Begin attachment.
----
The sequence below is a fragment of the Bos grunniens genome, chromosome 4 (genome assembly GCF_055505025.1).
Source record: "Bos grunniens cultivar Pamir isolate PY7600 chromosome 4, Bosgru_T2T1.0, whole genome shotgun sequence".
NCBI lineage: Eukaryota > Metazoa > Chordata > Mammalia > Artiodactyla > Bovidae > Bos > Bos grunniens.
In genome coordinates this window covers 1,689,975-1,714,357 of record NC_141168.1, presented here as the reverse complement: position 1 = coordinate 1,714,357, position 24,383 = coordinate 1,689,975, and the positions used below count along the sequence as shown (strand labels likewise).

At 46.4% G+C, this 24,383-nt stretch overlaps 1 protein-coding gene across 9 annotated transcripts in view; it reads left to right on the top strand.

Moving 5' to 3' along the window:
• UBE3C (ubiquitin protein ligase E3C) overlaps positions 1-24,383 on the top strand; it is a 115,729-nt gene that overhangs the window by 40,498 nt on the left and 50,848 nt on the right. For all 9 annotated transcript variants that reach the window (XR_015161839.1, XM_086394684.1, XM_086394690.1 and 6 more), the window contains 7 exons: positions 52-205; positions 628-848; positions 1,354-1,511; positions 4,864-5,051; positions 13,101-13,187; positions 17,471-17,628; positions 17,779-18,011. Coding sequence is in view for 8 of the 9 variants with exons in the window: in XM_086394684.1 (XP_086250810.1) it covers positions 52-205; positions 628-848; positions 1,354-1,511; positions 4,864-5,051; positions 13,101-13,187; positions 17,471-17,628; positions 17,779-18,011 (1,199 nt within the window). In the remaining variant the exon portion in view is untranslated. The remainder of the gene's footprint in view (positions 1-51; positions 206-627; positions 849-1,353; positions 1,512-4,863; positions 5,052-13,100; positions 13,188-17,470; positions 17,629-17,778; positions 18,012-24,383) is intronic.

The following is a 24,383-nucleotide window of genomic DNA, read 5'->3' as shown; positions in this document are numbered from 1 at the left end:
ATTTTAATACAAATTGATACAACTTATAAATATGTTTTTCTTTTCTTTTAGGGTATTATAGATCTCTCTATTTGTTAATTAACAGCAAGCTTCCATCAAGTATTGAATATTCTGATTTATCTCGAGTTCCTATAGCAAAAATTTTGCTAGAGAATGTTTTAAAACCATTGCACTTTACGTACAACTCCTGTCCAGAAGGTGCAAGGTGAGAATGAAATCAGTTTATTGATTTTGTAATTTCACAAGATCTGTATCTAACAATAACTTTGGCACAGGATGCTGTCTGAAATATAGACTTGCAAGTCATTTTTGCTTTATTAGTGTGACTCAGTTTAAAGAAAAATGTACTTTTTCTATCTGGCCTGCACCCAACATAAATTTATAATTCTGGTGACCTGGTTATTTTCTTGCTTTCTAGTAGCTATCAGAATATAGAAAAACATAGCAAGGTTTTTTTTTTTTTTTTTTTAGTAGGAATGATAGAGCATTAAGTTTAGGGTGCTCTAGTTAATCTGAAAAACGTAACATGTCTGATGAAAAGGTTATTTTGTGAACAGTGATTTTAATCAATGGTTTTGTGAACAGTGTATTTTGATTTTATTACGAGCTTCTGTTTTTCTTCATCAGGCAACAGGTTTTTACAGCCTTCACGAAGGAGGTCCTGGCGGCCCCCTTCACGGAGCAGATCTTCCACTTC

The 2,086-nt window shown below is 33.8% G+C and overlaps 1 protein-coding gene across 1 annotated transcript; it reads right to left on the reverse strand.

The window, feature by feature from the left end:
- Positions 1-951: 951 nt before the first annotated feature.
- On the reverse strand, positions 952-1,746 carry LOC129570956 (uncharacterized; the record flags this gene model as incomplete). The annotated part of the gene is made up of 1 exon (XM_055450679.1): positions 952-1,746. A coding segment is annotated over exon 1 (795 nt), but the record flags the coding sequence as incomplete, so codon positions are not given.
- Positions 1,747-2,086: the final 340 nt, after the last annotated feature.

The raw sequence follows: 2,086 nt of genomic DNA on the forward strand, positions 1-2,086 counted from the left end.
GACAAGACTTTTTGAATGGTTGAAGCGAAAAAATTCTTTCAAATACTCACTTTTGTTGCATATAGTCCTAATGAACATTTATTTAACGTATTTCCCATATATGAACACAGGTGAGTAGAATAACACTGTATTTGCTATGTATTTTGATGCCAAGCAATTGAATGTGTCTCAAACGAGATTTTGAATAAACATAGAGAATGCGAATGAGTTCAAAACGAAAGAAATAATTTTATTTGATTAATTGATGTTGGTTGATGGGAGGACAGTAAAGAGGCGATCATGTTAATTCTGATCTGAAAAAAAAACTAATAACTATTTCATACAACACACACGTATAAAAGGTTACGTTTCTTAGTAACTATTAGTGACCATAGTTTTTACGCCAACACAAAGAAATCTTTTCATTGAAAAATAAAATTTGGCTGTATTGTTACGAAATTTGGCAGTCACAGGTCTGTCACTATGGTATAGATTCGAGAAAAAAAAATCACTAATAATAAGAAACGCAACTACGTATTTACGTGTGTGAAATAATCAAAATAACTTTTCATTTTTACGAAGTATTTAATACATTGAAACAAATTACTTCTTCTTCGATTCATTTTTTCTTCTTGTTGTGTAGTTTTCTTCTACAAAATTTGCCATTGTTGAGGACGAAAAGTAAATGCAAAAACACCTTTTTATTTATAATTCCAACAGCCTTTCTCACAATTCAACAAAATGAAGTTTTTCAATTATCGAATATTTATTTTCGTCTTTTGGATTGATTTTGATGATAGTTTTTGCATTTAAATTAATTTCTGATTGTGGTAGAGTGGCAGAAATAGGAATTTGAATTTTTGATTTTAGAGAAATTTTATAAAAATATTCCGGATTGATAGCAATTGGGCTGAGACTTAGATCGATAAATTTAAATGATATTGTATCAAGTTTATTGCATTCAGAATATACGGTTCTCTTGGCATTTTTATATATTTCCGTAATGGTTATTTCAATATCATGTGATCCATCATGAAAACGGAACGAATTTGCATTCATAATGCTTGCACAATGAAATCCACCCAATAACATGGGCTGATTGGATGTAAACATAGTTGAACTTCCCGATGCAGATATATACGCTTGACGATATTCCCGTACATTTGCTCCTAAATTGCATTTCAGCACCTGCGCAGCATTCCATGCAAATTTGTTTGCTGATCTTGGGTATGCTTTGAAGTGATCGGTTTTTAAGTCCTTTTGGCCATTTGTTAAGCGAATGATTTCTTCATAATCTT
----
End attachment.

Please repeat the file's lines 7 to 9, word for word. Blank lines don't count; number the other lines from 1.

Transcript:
• UBE3C (ubiquitin protein ligase E3C) overlaps positions 1-24,383 on the top strand; it is a 115,729-nt gene that overhangs the window by 40,498 nt on the left and 50,848 nt on the right. For all 9 annotated transcript variants that reach the window (XR_015161839.1, XM_086394684.1, XM_086394690.1 and 6 more), the window contains 7 exons: positions 52-205; positions 628-848; positions 1,354-1,511; positions 4,864-5,051; positions 13,101-13,187; positions 17,471-17,628; positions 17,779-18,011. Coding sequence is in view for 8 of the 9 variants with exons in the window: in XM_086394684.1 (XP_086250810.1) it covers positions 52-205; positions 628-848; positions 1,354-1,511; positions 4,864-5,051; positions 13,101-13,187; positions 17,471-17,628; positions 17,779-18,011 (1,199 nt within the window). In the remaining variant the exon portion in view is untranslated. The remainder of the gene's footprint in view (positions 1-51; positions 206-627; positions 849-1,353; positions 1,512-4,863; positions 5,052-13,100; positions 13,188-17,470; positions 17,629-17,778; positions 18,012-24,383) is intronic.

The following is a 24,383-nucleotide window of genomic DNA, read 5'->3' as shown; positions in this document are numbered from 1 at the left end:
ATTTTAATACAAATTGATACAACTTATAAATATGTTTTTCTTTTCTTTTAGGGTATTATAGATCTCTCTATTTGTTAATTAACAGCAAGCTTCCATCAAGTATTGAATATTCTGATTTATCTCGAGTTCCTATAGCAAAAATTTTGCTAGAGAATGTTTTAAAACCATTGCACTTTACGTACAACTCCTGTCCAGAAGGTGCAAGGTGAGAATGAAATCAGTTTATTGATTTTGTAATTTCACAAGATCTGTATCTAACAATAACTTTGGCACAGGATGCTGTCTGAAATATAGACTTGCAAGTCATTTTTGCTTTATTAGTGTGACTCAGTTTAAAGAAAAATGTACTTTTTCTATCTGGCCTGCACCCAACATAAATTTATAATTCTGGTGACCTGGTTATTTTCTTGCTTTCTAGTAGCTATCAGAATATAGAAAAACATAGCAAGGTTTTTTTTTTTTTTTTTTTAGTAGGAATGATAGAGCATTAAGTTTAGGGTGCTCTAGTTAATCTGAAAAACGTAACATGTCTGATGAAAAGGTTATTTTGTGAACAGTGATTTTAATCAATGGTTTTGTGAACAGTGTATTTTGATTTTATTACGAGCTTCTGTTTTTCTTCATCAGGCAACAGGTTTTTACAGCCTTCACGAAGGAGGTCCTGGCGGCCCCCTTCACGGAGCAGATCTTCCACTTC